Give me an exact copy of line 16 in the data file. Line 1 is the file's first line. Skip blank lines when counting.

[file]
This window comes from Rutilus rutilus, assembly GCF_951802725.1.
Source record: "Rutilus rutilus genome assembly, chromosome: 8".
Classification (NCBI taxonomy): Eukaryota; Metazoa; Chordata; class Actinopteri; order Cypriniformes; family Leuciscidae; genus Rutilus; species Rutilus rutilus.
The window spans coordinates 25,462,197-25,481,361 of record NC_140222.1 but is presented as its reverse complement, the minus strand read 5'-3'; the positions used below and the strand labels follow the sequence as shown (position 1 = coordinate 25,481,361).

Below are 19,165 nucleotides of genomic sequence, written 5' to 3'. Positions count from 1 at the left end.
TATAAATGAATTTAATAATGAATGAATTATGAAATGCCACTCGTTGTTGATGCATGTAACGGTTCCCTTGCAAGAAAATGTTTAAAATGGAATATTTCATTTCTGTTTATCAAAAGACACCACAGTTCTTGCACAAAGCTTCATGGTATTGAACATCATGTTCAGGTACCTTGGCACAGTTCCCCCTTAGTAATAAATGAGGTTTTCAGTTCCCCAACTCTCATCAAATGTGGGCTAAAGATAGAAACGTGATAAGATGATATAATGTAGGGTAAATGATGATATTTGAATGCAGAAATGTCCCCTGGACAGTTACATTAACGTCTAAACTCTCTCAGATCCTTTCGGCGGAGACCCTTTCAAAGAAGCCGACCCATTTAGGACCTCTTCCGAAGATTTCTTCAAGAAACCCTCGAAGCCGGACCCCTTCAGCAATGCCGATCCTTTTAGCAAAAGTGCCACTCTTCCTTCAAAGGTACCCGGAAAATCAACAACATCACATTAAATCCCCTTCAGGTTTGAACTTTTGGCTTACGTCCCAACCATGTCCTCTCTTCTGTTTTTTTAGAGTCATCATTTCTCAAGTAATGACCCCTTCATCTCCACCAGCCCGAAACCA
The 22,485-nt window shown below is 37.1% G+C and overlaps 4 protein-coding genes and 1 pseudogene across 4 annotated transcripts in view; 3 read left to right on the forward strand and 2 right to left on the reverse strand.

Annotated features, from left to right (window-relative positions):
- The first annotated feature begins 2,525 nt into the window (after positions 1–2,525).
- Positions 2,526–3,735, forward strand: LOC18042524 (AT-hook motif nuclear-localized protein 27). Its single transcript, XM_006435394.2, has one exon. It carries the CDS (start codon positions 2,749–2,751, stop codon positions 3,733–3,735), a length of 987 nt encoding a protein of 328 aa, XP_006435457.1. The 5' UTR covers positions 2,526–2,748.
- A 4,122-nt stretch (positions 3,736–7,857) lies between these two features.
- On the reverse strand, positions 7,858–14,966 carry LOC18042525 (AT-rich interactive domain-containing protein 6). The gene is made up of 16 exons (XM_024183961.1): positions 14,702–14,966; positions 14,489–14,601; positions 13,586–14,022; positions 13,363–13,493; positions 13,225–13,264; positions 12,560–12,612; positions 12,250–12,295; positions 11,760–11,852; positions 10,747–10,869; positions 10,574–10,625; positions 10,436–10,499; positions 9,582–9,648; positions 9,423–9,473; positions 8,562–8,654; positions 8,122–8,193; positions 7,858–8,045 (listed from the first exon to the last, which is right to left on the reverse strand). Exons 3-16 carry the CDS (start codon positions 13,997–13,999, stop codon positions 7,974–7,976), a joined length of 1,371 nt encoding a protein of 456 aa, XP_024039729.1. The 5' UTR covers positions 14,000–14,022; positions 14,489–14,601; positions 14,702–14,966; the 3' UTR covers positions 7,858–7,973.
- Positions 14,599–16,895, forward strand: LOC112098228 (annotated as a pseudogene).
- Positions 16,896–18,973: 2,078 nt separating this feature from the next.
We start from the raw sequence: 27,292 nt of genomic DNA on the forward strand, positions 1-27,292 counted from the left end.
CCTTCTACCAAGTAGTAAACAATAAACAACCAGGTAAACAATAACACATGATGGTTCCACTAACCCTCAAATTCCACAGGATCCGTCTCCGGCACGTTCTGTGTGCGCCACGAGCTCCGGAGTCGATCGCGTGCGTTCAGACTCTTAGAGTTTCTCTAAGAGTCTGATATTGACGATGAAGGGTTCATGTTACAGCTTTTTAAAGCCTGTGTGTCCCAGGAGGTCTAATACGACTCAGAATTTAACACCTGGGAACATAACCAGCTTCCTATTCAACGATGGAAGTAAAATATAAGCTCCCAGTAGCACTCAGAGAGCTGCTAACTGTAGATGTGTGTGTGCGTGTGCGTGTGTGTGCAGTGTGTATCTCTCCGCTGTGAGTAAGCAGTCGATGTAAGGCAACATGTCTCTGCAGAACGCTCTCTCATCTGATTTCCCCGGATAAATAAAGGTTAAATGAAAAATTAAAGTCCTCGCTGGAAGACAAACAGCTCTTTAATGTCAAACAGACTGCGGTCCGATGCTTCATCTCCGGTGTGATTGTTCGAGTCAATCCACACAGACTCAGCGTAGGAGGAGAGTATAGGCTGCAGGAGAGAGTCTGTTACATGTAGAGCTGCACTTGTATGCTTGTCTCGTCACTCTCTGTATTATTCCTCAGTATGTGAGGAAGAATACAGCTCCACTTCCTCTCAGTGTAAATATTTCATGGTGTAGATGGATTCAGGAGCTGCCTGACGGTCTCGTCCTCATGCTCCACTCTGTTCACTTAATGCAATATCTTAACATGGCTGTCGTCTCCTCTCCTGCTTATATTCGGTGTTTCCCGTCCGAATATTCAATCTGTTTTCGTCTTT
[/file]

CCTTCTACCAAGTAGTAAACAATAAACAACCAGGTAAACAATAACACATGATGGTTCCACTAACCCTCAAATTCCACAGGATCCGTCTCCGGCACGTTCTGTGTGCGCCACGAGCTCCGGAGTCGATCGCGTGCGTTCAGACTCTTAGAGTTTCTCTAAGAGTCTGATATTGACGATGAAGGGTTCATGTTACAGCTTTTTAAAGCCTGTGTGTCCCAGGAGGTCTAATACGACTCAGAATTTAACACCTGGGAACATAACCAGCTTCCTATTCAACGATGGAAGTAAAATATAAGCTCCCAGTAGCACTCAGAGAGCTGCTAACTGTAGATGTGTGTGTGCGTGTGCGTGTGTGTGCAGTGTGTATCTCTCCGCTGTGAGTAAGCAGTCGATGTAAGGCAACATGTCTCTGCAGAACGCTCTCTCATCTGATTTCCCCGGATAAATAAAGGTTAAATGAAAAATTAAAGTCCTCGCTGGAAGACAAACAGCTCTTTAATGTCAAACAGACTGCGGTCCGATGCTTCATCTCCGGTGTGATTGTTCGAGTCAATCCACACAGACTCAGCGTAGGAGGAGAGTATAGGCTGCAGGAGAGAGTCTGTTACATGTAGAGCTGCACTTGTATGCTTGTCTCGTCACTCTCTGTATTATTCCTCAGTATGTGAGGAAGAATACAGCTCCACTTCCTCTCAGTGTAAATATTTCATGGTGTAGATGGATTCAGGAGCTGCCTGACGGTCTCGTCCTCATGCTCCACTCTGTTCACTTAATGCAATATCTTAACATGGCTGTCGTCTCCTCTCCTGCTTATATTCGGTGTTTCCCGTCCGAATATTCAATCTGTTTTCGTCTTT